Title: DJ Rising
Author: Love Maia
Publication: February 6, 2012
Publisher: Little, Brown Books for Young Readers
Summary taken from goodeads:
The first thing I hear is music. The first thing I've always heard is music.
Meet Marley, an unassuming high school junior who breathes in music like oxygen. In between caring for his heroin-addicted mother, and keeping his scholarship at a fancy prep school, he dreams of becoming a professional DJ.
When chance lands Marley his first real DJ job, his career as "DJ Ice" suddenly skyrockets. But when heart-rending disaster at home brings Marley crashing back down to earth, he is torn between obligation and following his dreams.
3.5 STARS - I LIKED IT
I am a huge music addict. I love it as much as Marley does, and as someone who has recently been joking about wanting to be a DJ as a side-job in the future, DJ Rising seemed like one ironic gift from fate when I received it in the mail the other week. Either way, I'm just glad that I ended up liking it.
For DJ Rising to be her first book, Love Maia did an awesome job. Although the beginning was a bit slow, getting used to the setting and Maia's writing style, the book got better as it progressed and as you became invested in Marley and everything that he has to go through.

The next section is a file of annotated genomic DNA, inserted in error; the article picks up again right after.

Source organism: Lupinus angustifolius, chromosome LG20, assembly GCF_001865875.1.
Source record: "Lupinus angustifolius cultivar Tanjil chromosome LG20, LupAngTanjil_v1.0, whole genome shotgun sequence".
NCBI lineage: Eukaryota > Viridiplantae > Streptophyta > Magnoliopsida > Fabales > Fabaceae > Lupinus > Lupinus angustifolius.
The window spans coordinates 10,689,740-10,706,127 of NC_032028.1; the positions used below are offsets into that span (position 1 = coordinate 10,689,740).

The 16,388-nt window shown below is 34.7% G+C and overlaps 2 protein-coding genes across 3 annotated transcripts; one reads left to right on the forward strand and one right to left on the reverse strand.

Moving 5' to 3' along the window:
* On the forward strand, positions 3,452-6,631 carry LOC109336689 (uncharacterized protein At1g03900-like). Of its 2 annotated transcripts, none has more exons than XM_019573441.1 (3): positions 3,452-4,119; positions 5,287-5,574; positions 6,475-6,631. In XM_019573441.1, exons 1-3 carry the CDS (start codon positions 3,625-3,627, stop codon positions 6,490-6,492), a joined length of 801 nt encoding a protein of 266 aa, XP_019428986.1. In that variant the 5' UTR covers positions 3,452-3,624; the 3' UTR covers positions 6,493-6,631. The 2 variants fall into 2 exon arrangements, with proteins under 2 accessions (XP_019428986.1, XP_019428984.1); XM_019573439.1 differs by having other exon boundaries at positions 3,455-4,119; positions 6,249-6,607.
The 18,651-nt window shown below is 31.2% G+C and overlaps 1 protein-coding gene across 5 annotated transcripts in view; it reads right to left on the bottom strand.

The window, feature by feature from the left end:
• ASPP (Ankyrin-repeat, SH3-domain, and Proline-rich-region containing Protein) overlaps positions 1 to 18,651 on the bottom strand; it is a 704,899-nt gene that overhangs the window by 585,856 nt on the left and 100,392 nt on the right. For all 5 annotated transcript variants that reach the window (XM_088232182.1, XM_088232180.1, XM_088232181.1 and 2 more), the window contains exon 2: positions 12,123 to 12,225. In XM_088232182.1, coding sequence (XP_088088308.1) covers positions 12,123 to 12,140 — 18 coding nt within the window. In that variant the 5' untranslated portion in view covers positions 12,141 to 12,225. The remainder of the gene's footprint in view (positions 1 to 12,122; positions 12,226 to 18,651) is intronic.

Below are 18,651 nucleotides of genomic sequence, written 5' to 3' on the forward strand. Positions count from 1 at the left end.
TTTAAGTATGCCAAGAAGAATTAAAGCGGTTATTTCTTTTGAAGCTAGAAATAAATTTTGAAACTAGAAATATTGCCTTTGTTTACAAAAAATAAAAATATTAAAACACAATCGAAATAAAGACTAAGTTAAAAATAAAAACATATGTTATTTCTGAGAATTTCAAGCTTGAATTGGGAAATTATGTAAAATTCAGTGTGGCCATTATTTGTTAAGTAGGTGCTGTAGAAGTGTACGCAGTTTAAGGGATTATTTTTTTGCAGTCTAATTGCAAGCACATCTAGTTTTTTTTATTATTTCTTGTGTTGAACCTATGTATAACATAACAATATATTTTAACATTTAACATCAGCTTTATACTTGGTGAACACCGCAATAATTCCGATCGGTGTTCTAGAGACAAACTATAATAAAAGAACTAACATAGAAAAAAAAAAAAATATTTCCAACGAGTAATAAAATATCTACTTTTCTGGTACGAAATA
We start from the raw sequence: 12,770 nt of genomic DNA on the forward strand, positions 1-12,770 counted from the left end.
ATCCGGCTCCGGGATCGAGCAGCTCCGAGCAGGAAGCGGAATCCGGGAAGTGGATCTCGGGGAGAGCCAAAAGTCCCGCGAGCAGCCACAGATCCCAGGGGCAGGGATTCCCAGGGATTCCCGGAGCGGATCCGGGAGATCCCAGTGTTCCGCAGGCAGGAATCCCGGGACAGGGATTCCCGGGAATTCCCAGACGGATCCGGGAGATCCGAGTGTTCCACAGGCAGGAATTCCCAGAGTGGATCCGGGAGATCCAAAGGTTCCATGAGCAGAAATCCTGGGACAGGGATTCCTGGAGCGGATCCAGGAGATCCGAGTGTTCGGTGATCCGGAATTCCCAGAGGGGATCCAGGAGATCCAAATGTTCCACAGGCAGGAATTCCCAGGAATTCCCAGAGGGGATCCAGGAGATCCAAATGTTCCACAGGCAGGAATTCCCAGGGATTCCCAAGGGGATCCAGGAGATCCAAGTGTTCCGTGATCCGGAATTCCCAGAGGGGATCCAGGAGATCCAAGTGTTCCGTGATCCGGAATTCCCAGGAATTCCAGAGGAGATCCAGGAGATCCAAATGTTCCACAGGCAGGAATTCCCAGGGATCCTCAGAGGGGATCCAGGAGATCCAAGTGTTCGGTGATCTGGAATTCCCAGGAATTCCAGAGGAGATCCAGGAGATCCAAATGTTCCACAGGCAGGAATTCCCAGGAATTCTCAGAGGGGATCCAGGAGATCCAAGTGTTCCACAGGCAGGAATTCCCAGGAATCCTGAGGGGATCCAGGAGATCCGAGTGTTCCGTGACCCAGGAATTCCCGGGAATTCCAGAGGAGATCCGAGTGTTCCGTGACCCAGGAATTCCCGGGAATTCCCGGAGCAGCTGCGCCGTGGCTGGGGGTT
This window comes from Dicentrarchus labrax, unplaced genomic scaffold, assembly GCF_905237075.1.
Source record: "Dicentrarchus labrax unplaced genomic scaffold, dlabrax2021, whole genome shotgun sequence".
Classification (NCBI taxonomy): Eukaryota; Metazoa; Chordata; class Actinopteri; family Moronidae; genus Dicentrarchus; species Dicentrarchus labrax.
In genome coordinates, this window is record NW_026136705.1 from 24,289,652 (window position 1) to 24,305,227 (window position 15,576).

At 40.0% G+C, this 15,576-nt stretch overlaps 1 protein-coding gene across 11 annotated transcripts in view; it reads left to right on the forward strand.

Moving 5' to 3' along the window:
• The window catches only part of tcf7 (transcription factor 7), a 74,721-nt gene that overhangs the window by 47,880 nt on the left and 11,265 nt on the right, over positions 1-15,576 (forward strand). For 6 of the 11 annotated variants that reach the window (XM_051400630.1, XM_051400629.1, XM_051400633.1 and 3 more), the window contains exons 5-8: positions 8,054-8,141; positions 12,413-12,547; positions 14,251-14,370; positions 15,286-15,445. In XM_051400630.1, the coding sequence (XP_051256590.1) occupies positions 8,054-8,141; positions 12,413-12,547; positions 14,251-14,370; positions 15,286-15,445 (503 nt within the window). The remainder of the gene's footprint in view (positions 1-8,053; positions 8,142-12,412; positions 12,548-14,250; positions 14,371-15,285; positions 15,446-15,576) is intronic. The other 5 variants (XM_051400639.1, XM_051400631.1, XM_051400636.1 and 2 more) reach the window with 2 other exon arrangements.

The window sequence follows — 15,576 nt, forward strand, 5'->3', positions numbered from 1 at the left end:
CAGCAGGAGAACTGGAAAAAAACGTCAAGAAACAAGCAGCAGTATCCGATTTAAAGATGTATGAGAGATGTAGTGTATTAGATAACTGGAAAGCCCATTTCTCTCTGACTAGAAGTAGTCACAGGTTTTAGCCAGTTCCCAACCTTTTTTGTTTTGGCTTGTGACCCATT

While the DJ aspect is quite original, you can figure the general plot and ending out just from reading the summary, but that's fine because Maia's writing is what really shines in the story. She manages to evoke so many emotions through her words alone. I was so easily caught up in the story, feeling a raging anger that paralleled Marley's one minute and then feeling heartrendingly anguished the next.
However, there was one other small complaint that I had when reading DJ Rising. There were a couple of times when I felt like the dialogue was a bit... stilted. For example, Jewel's speech at Hawk near the end, while it was effective, it felt a little scripted. Like, I'm not even sure if people would normally talk that much without being interrupted or something. Anyway, it's a small problem; it doesn't really effect anything.
I'm definitely interested to read whatever Maia writes next.